Health reform losers, winners

Low-income seniors fare well in Medicare bill

Drug firms would see sales rise

Retirees with coverage at greatest risk of cuts

November 27, 2003|By Julie Hirschfeld Davis | Julie Hirschfeld Davis,SUN NATIONAL STAFF

WASHINGTON - The $400 billion drug benefit Congress voted to add to Medicare is a brand-new entitlement for 40 million elderly and disabled people. But while some will do better with the new coverage, others will not. And some will likely do worse.

Drug companies and providers, insurers and doctors and hospitals that treat Medicare patients stand to reap a windfall. But there are pluses and minuses for those players, too. Politically, as well, the measure will yield winners and losers.

Still, the long-term impact probably won't be known for years.

Under the legislation, seniors could choose to stay in the traditional Medicare program or join a private health plan. Either way, private companies would begin offering the drug benefit in 2006.

In the meantime, in 2004 and 2005, seniors could obtain a discount card costing about $30. It would let them buy drugs at between 10 percent and 25 percent off the retail price.

Starting in 2006, Medicare beneficiaries would get a drug benefit for a monthly premium of about $35, or $420 a year. After paying a $250 deductible, they would have 75 percent of their prescription costs covered by the government, up to $2,250.

They would then have to pay for all their own medicines until those costs reached $5,100. Beyond that point, the government would offer a "catastrophic" drug benefit, paying 95 percent of a recipient's drug expenses.

Here's how various groups stand to win or lose:

In general, low-income seniors would fare well under the plan. They would pay little or no premium or deductible for their coverage and only modest co-payments for drugs.

Individuals earning $8,980 or couples earning $12,120 or below would pay co-payments of $1 for generic medicines and $3 for brand-name drugs.

Seniors who earn up to $12,123 ($16,362 for a couple) would pay $2 or $5 for each drug.

For slightly higher-income elderly and disabled people, who earn up to $13,470 for an individual or $18,180 for a couple, there would be a modest premium and a $50 deductible. They would have to pay 15 percent of their drugs costs.

But the new law will not be an unqualified victory for those groups. To qualify for the largest subsidies, some of them must meet an "assets test" to show they own little property.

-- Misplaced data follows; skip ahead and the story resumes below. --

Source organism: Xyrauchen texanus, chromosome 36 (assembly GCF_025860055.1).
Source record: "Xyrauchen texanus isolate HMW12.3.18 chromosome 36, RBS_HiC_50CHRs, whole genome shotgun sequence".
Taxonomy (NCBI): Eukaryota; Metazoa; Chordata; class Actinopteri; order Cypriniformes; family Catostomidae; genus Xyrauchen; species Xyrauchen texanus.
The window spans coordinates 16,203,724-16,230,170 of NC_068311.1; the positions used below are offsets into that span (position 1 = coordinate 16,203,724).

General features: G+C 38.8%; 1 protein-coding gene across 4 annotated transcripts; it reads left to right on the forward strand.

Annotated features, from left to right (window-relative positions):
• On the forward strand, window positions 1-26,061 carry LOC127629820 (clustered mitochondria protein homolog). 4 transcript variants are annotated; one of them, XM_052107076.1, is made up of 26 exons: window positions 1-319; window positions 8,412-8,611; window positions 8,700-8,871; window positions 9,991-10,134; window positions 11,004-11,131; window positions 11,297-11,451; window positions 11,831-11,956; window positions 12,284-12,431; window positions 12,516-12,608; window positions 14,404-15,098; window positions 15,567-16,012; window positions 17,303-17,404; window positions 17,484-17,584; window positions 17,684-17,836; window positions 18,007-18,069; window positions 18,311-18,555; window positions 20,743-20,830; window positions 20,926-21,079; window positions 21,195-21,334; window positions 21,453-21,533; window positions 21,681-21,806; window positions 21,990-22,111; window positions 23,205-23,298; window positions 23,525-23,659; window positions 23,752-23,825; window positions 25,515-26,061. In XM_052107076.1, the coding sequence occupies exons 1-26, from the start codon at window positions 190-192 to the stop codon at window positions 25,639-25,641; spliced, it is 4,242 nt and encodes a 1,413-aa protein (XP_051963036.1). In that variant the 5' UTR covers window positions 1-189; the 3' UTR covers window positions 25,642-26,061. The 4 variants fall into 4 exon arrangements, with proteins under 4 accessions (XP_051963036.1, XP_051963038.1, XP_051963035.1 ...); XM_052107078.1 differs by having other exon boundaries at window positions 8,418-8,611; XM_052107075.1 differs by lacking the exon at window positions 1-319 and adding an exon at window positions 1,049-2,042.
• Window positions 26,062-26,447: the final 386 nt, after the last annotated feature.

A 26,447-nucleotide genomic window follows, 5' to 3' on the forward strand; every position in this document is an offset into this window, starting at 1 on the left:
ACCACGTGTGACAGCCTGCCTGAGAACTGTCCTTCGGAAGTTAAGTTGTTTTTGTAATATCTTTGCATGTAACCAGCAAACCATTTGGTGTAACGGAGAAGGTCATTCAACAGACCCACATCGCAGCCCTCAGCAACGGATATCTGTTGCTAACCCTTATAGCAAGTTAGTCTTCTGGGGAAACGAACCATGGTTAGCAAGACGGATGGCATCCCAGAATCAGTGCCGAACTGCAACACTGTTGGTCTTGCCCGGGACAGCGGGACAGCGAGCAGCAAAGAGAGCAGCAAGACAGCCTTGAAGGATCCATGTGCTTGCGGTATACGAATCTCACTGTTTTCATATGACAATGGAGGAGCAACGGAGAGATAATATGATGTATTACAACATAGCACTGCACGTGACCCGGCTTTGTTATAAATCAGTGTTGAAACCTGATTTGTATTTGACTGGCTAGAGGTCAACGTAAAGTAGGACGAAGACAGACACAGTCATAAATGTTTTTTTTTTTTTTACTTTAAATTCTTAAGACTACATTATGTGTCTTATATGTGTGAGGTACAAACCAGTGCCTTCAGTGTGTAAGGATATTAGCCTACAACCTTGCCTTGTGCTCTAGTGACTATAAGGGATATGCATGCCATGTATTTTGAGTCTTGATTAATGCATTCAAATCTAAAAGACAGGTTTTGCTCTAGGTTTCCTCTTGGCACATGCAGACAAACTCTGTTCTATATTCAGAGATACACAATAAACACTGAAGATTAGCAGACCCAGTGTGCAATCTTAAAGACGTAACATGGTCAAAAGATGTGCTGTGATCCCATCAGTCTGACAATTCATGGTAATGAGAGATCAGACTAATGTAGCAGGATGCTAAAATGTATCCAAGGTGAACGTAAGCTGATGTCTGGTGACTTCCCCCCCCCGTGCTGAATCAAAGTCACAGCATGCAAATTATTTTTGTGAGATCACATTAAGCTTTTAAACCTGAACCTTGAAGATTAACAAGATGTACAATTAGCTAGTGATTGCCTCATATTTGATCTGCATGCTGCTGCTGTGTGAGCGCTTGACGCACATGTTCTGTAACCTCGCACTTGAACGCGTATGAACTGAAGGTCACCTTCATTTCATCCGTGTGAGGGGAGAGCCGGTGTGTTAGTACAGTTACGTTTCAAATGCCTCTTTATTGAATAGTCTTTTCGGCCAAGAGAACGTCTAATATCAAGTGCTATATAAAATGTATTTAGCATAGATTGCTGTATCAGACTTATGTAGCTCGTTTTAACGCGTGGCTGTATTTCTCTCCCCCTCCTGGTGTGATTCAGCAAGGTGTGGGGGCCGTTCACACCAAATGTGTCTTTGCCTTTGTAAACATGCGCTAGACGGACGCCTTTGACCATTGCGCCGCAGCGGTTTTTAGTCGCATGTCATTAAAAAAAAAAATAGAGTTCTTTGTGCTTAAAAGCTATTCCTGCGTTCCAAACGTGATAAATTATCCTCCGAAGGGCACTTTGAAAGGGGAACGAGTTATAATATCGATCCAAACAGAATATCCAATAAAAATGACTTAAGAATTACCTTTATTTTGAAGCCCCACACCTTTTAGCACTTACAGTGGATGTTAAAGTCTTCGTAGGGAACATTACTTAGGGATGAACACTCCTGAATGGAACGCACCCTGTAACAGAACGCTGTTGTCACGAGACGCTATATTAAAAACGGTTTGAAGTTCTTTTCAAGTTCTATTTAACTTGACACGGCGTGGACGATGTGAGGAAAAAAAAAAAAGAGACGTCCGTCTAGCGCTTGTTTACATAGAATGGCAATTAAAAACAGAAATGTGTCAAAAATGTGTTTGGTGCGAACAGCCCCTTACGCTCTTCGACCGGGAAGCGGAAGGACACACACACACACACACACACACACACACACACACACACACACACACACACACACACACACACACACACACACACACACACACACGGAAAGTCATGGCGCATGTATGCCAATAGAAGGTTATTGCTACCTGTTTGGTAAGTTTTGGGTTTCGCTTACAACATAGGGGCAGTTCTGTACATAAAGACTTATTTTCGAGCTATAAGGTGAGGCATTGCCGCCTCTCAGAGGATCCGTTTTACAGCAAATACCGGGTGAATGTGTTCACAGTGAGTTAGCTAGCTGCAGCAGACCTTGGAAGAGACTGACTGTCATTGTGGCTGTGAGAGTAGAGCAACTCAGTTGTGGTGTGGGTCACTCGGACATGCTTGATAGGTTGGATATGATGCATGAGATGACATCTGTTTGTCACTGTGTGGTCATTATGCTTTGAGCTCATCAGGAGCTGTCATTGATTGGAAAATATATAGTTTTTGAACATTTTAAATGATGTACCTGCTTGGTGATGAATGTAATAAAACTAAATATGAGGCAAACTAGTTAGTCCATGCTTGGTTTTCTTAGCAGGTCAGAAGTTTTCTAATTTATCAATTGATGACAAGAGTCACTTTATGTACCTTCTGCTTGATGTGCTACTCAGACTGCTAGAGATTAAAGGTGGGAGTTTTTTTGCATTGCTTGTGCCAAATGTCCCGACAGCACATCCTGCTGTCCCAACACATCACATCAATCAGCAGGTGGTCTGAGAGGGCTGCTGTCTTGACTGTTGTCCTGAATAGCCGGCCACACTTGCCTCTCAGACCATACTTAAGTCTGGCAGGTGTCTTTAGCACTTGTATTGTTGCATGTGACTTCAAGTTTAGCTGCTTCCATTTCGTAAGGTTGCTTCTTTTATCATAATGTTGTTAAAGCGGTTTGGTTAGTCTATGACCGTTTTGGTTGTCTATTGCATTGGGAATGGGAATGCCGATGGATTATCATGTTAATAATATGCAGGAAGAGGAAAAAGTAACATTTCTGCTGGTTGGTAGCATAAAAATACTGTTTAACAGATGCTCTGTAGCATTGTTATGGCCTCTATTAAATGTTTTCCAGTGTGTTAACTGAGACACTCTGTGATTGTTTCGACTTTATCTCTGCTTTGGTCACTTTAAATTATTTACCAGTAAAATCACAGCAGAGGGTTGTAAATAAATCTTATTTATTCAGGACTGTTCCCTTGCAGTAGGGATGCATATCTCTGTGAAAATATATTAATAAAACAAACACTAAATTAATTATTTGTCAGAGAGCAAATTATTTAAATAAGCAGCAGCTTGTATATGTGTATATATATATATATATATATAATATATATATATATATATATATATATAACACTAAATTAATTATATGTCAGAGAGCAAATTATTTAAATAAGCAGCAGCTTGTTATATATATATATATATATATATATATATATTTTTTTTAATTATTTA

To qualify, those earning $8,980 ($12,120 for a couple) could have assets of no more than $6,000 for one person or $9,000 for a couple. Those earning $12,123 ($16,362 for a couple) would face limits of $10,000 in assets for an individual or $20,000 for a couple.

Very low-income senior citizens and disabled

Up to 6 million of the lowest-income seniors (about 76,000 of them in Maryland), many of whom receive health and drug coverage through Medicaid, could lose out. Many state Medicaid plans pay 100 percent of seniors' drug costs or charge $1 for prescriptions. So even the modest co-pays in the new plan would impose an added cost.

These seniors might also face more limited drug choices under a privately offered Medicare drug benefit that steers patients to specific brands or kinds of medicines than under Medicaid, which covers any drug.

Middle-income senior citizens and disabled

Those with inordinately high drug costs would do better under the bill than would those with modest medicine expenses. That's because the catastrophic benefit, which kicks in once drug costs exceed $5,100, covers all but 5 percent of a senior's prescription costs.

Those with more modest prescription costs might do no better than under the current system. A senior would have to have $810 in drug costs before his or her benefits under the new plan would equal expenditures. The Henry J. Kaiser Family Foundation, a health policy research group, estimates that 41 percent of seniors have drug costs of less than $1,000.

Seniors whose drug expenses are neither extraordinarily high nor low will see a substantial benefit up to the $2,250 limit. But after that, in what critics have decried as the "doughnut hole," they will have to pay 100 percent of their drug costs until they reach $5,100. An estimated 197,500 Marylanders will fall into that gap, and 20,000 of those will never reach the catastrophic level where the government steps back in.

Wealthy seniors

Starting in 2007, the bill would for the first time impose a "means test" in Medicare: Those who earn more than $80,000 would pay a higher premium for doctor visits and outpatient services. Three percent to 5 percent of beneficiaries - 38,000 in Maryland - would be subject to the test and would pay a higher premium. The premiums could range from $85 to $272.

Seniors in riskier health plans with deductibles of $1,000 or more would receive tax breaks for health care spending. They could open tax-free "health savings accounts," to which employers and family members could also contribute tax-free to their medical costs.

Senior citizens with retiree health coverage

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